Can you imagine a place in India where the homes don’t have any front doors and the locals never feel unsafe? We bet it is really hard to imagine that, isn’t it? However, it’s true.
This is the story of a Shani Shingnapur village located in Nevasa taluka in Ahmednagar district, Maharashtra, a place where the villagers completely abstain themselves from any kind of security protocols. And the harbinger of such a strong faith in the villagers in none other than Lord Shani (Saturn) himself.
In Hindu mythology, Lord Shani is represented as the God of Death and is also known as the person who gives people result according to their karma.
If the stories and legends are to be believed then, the story of Shani Shingnapur folds back to about 300 years. According to these stories and legends, once upon a time, after a heavy downpour of rain, a heavy slab of rock was found washed up on the shores of the Panasnala River. And when the villagers found the rock and poked it with a stick, suddenly blood started oozing out of it. Due to this phenomenon, everyone was stunned and thought it to be some miraculous happening.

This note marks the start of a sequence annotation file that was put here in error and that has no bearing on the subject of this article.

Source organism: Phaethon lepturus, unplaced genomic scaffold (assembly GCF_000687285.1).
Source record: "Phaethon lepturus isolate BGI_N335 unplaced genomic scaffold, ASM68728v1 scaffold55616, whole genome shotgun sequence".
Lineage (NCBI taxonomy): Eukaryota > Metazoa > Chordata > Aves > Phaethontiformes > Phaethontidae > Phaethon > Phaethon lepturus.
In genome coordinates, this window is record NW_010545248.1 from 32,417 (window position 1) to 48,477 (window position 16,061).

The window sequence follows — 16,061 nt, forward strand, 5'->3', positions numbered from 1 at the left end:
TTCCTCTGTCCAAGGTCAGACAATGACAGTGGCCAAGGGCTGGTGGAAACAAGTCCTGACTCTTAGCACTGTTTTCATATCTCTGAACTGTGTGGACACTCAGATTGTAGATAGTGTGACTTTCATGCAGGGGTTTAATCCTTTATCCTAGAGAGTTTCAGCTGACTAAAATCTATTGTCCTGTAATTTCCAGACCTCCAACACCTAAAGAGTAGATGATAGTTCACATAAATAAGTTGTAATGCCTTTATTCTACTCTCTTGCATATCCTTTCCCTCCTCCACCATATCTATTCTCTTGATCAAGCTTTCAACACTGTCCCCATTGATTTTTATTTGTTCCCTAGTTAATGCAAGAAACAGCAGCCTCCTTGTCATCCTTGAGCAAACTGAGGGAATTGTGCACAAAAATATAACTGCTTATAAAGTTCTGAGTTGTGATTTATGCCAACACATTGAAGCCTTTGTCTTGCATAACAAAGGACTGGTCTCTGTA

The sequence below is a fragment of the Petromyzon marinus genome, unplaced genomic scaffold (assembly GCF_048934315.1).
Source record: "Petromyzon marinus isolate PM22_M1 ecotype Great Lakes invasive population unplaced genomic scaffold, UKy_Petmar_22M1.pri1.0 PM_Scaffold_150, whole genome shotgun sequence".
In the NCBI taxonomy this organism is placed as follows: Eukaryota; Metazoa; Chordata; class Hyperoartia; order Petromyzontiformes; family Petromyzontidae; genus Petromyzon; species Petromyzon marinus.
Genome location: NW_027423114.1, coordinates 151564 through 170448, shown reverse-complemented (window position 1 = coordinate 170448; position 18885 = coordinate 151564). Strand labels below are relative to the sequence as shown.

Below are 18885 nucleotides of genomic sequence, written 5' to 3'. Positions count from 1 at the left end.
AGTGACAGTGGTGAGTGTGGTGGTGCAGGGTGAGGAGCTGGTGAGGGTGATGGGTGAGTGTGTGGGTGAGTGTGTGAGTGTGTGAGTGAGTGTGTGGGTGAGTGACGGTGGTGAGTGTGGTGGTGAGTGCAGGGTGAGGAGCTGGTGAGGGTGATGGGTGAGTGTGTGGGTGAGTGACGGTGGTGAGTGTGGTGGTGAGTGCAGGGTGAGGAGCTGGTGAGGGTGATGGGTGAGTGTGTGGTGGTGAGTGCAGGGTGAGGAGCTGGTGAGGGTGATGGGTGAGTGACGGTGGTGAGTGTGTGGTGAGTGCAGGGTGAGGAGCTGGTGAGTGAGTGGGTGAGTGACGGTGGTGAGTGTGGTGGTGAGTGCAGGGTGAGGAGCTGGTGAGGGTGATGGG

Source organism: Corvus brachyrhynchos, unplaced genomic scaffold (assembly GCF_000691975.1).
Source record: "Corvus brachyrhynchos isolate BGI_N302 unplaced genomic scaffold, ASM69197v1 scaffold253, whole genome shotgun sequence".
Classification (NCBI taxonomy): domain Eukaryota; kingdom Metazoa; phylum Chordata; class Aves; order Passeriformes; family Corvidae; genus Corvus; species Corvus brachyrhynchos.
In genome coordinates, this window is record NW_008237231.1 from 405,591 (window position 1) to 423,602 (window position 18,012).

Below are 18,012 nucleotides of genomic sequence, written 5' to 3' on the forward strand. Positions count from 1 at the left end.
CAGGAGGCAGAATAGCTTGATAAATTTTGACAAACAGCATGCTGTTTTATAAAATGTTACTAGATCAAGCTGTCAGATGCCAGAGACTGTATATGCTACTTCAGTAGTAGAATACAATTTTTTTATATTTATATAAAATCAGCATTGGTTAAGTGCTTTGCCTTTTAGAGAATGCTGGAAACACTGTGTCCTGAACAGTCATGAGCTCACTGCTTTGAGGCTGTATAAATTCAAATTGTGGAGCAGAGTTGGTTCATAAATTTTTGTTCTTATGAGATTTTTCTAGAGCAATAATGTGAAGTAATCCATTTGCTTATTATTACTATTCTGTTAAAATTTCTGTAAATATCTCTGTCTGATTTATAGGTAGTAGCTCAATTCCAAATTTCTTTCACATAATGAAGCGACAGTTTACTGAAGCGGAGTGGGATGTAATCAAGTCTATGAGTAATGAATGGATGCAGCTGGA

Then later that night, Lord Shani appeared in the dreams of the village head and told him that the slab which the villagers had found washed away on the shore earlier in the day was his own idol. He then ordered the head of the village to keep that slab of rock in the village and not dispose it off.
However, the Shani Dev had one condition for this: the rock shouldn’t be kept in any sheltered place; doing this will enable the rock to keep the whole village in its protective gaze. And before vanishing from the dream of the village head, Lord Shani blessed him and told him that from now on, he would be protecting the village from any kind of danger.
After all the villagers had installed that rock on the roofless platform in the heart of the town, they collectively decided to get rid of all the locks and doors from the village. And why not so? As now with the Lord himself watching over them, they didn’t have anything to fear.
From then on, this tradition of not putting any doors (if you would like to put it that way) has continued so on and so forth. Even any new construction doesn’t have any kind of doors built in the village.